Aspiring Toward Heaven: Tonal, Motivic, and Narrative Structure in Two of J. S. Bach's Motets
Relatively little attention has been paid to J. S. Bach's motets in the scholarly analytical literature. Those who have surveyed the motets adhere mainly to surface-level stylistic conventions and not to structural characteristics; Bach's motets have not yet been fully explored with respect to structural and motivic analysis. The primary aim of this project is to provide a richer understanding of Bach's motets through case studies of "Der Geist hilft" BWV 226 and "Jesu, meine Freude" BWV 227. In my analyses, I seek to rectify the dearth of Schenkerian treatment of the motets by providing a detailed structural and motivic examination of specific movements, and also by demonstrating how these aspects contribute to a larger narrative structure guiding the work. A secondary goal is to add to the body of knowledge concerning Baroque textual expression by enlarging the repertoire used for conceptual integration networks, by expanding the literature pertaining to motivic parallelisms in Bach's music, and by demonstrating links between foreground rhetorical devices and an overarching narrative structure. In Chapter One, I provide background on Bach's motets and situate my work within the scholarly literature concerning Baroque textual expression, Baroque Lutheran theology, structural analysis and motivic parallelisms in Baroque music, and the analysis of modal chorales. A Schenkerian approach to motivic parallelisms, following Burkhart, Stein, Stern, and others, drives my exploration of how primary motives from the chorale are composed-out in other movements of each motet. Additionally, Lawrence Zbikowski's extension of the conceptual integration network to the musical domain offers a visually appealing, succinct way to summarize the relations between text and music and to discuss large-scale events more concretely in Bach's complex, multi-movement vocal works. Using CINs enables me to illustrate how Bach's compositional choices, from his selection of significant key areas and his treatment of primary motives to his use of rhetorical figures and phrase expansions, communicate the affect of the text and enhance the Lutheran theological narrative set out by the progression of the text. Chapters Two through Four offer detailed investigations into the motets. Chapter Two explores the concepts of mediation and the increasing of energy in "Der Geist hilft" by focusing on the special emphasis on the mediant as the third-divider between tonic and dominant, ascending or "opening" gestures, and the immediate reversal of the main motives through motivic inversion. These musical aspects help to portray the Holy Spirit as the intermediary between God and the believer. Chapters Three and Four delve more deeply into "Jesu, meine Freude," which describes the Christian's journey toward spiritual transcendence: a necessarily unachievable earthly union with Jesus. Throughout the work, the Kopfton scale-degree 5 establishes an important melodic boundary—a barrier that the melodic motives strive to cross in their aspiration toward their heavenly goal. In the final chapter, I suggest avenues for further research and address several analytical questions raised in these analyses.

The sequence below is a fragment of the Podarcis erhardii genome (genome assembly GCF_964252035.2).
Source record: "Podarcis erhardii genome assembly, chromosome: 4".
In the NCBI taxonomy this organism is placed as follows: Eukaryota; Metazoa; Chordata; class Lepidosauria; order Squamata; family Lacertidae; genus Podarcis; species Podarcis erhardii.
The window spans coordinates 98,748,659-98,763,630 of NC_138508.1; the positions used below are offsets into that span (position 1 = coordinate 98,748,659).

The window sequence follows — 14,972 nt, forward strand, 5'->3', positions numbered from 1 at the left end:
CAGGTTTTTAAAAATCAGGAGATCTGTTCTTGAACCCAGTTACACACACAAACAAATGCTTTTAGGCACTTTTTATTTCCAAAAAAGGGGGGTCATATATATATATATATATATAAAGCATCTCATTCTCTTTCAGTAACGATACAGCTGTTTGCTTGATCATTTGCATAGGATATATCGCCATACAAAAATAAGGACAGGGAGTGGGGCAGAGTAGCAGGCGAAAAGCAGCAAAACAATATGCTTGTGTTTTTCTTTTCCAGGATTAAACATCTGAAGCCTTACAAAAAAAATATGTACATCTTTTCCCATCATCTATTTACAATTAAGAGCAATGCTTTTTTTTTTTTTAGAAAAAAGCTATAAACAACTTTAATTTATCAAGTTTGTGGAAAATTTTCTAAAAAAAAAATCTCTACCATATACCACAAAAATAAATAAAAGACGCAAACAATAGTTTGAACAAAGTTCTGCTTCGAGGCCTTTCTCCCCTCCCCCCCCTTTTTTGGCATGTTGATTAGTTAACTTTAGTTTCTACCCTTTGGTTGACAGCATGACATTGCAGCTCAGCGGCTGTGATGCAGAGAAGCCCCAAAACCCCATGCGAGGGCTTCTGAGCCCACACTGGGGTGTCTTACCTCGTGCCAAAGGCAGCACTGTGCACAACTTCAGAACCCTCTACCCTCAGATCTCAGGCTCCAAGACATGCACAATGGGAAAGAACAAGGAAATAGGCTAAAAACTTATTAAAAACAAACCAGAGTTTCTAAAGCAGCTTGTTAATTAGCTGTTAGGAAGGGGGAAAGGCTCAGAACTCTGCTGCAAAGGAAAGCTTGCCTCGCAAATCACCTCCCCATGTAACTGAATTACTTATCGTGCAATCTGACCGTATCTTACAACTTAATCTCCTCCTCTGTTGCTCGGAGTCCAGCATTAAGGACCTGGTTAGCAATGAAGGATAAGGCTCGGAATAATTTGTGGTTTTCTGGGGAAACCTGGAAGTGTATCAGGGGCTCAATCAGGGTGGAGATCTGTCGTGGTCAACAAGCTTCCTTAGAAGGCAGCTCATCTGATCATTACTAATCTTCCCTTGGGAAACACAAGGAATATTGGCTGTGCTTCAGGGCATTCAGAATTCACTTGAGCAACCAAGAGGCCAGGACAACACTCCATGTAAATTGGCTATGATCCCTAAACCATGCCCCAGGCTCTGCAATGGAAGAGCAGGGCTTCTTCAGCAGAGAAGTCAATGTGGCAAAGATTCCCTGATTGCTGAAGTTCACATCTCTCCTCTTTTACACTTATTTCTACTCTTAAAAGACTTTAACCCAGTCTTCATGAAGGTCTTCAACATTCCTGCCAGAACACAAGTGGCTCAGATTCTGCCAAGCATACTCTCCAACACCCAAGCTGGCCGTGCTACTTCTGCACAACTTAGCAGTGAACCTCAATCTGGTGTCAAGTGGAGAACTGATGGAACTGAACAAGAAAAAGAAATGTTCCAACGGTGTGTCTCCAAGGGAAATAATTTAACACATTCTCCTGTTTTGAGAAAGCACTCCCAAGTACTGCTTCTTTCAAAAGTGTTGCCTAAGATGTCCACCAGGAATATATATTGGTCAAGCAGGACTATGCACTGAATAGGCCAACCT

conceptual integration network, Lutheran theology, motivic parallelisms, rhetorical figures, Schenkerian analysis, text/music relations
October 19, 2012.
A Dissertation submitted to the College of Music in partial fulfillment of the requirements for the degree of Doctor of Philosophy.
Includes bibliographical references.
Joseph Kraus, Professor Directing Dissertation; Charles E. Brewer, University Representative; Michael Buchler, Committee Member; Matthew Shaftel, Committee Member.
Florida State University
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